Staying at these five spectacular palace hotels in Rajasthan will make you feel like a king or queen.
India is a land of legends, an exotic cornucopia of manmade and natural beauty. The most sweepingly romantic corner of the country is Rajasthan, the Land of Kings. Home to fairy-tale stories of Rajput princes and Mughal emperors, famed cities of pink sandstone and fabulous desert forts and palaces, Rajasthan never stops being a feast for the senses. See The Luxury Channel’s program in Rajasthan on the Gems of India.
Built in the style of a Rajasthani fort, entering Rajvilas outside of Jaipur is like stepping back to the time of the Rajput princes. From the main building, there is a heavy brass and wood door that leads to a narrow moat–the only way to the 71 rooms and villas set into the 32 lushly-manicured acres. Gravel paths lead to the villas, pairs of rooms that lead off from a central fountain in symmetrical style. The pool (complete with elephant fountains) and two-story Banyan Tree spa are a welcome respite from the heat. Or take a long soak in your room’s step down marble tub that overlooks a private garden.
You may never want to leave the world of make-believe but the city of Jaipur is not to be missed. First stop, the medieval Amber Fort (reached on elephant back) and its bejeweled and painted palaces. Then, head into the old city with its straight roads and intersections laid out by maharaja and his architect in 1727. Jaipur became known as the Pink City in 1876 when the maharajah ordered it painted for the visit of the Prince of Wales; now residents are required by law to keep the buildings that color. Stop into some of the government-approved shops (your guide will be sure to take you to one) and have a sari or tunic made from the finest muslin or silk. They will be sewn up and delivered to your hotel at night. And don’t miss the gem palaces to purchase the incredible jewels made in the same way for the past thousand years.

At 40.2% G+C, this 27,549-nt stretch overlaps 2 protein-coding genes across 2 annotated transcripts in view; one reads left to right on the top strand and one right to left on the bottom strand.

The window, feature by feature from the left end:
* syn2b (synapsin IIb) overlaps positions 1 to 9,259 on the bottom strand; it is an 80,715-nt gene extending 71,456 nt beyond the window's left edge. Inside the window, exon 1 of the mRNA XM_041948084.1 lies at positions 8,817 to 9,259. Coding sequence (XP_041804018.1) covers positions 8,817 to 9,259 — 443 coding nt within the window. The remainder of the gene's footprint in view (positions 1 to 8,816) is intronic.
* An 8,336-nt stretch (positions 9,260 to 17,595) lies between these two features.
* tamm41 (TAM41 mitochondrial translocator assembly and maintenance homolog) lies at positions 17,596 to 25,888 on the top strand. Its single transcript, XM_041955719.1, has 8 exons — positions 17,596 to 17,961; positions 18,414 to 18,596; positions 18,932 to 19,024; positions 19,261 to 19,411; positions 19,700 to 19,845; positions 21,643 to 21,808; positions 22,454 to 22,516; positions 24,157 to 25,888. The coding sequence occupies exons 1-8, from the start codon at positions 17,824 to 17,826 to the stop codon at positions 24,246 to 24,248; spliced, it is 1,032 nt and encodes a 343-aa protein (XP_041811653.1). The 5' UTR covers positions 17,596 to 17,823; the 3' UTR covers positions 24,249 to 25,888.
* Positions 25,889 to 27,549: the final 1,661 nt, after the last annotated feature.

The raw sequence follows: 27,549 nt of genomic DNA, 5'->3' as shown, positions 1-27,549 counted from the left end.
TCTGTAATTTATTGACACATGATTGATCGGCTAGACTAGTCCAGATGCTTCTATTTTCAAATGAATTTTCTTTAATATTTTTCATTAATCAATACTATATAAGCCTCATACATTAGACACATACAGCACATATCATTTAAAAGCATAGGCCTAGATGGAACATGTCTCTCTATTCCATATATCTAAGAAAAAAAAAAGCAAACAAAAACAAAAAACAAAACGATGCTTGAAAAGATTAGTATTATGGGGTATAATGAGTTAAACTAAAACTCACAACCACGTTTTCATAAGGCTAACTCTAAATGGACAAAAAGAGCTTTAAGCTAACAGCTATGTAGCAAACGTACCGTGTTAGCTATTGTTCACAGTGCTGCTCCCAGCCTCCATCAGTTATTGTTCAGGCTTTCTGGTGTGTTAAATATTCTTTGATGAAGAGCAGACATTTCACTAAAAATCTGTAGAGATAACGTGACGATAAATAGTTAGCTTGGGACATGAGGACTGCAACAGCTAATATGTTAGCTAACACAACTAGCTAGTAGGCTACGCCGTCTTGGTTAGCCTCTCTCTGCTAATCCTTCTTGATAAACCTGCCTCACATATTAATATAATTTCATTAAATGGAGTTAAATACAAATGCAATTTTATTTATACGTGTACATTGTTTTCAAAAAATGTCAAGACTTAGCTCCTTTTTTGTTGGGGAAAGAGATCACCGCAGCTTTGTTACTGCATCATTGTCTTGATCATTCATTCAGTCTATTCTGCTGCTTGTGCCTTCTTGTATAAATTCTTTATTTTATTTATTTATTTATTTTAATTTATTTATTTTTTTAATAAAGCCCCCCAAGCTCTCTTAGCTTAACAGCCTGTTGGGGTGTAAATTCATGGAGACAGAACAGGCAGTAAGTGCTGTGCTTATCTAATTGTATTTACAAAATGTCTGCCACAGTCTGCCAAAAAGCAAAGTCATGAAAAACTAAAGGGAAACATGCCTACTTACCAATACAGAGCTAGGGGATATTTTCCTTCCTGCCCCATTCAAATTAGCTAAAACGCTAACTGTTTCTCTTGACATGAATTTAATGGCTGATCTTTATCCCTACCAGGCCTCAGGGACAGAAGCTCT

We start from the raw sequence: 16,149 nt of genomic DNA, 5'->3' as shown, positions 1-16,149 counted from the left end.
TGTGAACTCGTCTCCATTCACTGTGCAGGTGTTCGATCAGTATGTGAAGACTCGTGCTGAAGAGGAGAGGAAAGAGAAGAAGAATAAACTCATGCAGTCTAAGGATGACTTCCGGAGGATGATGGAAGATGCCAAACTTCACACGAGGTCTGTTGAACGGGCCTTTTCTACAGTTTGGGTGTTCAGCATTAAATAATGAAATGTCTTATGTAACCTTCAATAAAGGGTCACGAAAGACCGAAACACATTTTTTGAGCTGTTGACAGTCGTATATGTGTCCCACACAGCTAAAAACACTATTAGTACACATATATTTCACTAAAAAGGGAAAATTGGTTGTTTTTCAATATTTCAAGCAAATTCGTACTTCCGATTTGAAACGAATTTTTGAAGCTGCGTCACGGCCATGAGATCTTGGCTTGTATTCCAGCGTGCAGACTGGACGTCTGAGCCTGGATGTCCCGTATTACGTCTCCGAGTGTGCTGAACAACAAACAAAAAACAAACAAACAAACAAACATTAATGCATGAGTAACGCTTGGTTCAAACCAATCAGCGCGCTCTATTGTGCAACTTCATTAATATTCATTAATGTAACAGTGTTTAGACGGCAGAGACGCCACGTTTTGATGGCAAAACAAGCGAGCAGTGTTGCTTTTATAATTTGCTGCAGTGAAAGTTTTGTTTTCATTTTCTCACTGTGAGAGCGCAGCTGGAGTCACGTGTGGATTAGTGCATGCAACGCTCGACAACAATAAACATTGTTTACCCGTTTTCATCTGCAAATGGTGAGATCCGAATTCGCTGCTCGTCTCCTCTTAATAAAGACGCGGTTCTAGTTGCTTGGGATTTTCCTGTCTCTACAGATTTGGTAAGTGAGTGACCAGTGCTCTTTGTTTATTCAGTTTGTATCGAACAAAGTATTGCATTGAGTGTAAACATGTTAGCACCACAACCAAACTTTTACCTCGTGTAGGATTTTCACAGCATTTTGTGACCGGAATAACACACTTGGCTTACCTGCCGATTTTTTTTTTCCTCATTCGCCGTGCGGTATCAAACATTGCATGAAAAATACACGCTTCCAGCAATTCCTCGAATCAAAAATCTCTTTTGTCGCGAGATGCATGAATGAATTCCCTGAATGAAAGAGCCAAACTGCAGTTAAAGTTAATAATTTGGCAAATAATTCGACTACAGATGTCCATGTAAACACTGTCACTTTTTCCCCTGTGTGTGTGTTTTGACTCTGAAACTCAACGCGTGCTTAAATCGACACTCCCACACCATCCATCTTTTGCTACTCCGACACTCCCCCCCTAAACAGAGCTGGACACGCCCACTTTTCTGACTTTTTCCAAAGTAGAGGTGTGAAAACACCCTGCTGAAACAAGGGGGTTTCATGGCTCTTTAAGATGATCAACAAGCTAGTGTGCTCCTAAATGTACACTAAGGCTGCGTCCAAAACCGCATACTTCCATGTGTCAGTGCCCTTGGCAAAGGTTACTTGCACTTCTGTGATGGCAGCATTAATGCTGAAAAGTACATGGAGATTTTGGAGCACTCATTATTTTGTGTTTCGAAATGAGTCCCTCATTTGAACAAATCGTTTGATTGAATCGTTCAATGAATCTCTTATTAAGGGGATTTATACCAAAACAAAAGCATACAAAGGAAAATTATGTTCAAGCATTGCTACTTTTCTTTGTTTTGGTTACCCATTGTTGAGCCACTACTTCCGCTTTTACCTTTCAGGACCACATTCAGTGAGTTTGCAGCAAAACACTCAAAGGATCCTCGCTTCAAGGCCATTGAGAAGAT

Umaid Bhawan Palace
If you fancy a stay in living history, the Umaid Bhawan Palace is the place to be: one wing of the palace is still the private residence of the current marahajah and his family. Built in the 1930’s, this Art Deco-meets-marahajah fantasy dominates a hilltop in the desert city of Jodphur. The entrance to the golden standstone building is a 105-foot high rotunda, so high that there’s a whispering gallery at the top, with polished marble floors. The Smoking room has books from Mark Twain to Jane Austen, all from the family’s private library, and in the billiards room, the pool table still has the original green baize. Peek in the Heritage room where portraits of the current maharajah and his ancestors hang in stately repose on the wood-paneled walls. Outside tables are set on a grand colonnade atop a wide staircase, overlooking a velvety smooth green lawn and brilliant stars against the black desert sky. The observant and constant present of the staff will have you feeling like one of the (royal) family.
The other major hilltop landmark is the must-see ancient Mehrangarh Fort. From atop its heights it’s easy to see why Jodhpur is called the Blue City. All the buildings below are painted a luminous light blue, cresting like a wave against the red sandstone cliff. The locals believe that the color keeps the mosquitos and other insects away. The fort has cannonball scars from battles fought long ago and the interior is filled with fabulous palace rooms decorated with colored glass from Venice, frescoes, and gorgeous inlay. Near the Moti Mahal (Pearl Palace), you can have your palm read by M.L. Sharma who charges $3.50 for the short version and $7 for the long.
Lake Palace Hotel
There aren’t many more astonishing sights than the beautiful white Lake Palace Hotel floating in the middle of the Lake Pichola. The 250-year-old palace was built by Maharana Jagat Singh II as his summer home (after he made the lake) and much of the hotel’s most charming elements like the Belgian glass floral tiles and colored glass finials on the cupolas are down to his taste. The palace rooms have been turned into guest rooms with an opulent mix of furnishings and fabrics, and they all have incredibly views, either of the cityshore or the blue Aravalli hills and the glorious sunsets over them.
A short boat ride takes you back to Udaipur and the City Palace complex where the current maharjah still lives. The palace has a special elephant parking lot—curved ramps on either side of the “spot” kept the elephant upright. Wander Udaipur’s old city, touring the temples and shop in the bazaars for handmade paper pressed with jasmine and other traditional handicrafts.
The luxurious new kid on the block is the many-domed Udaivilas, on the far shores of the lake, with a large Banyan Tree spa and restaurants with wonderful views of the Lake Palace and city shoreline.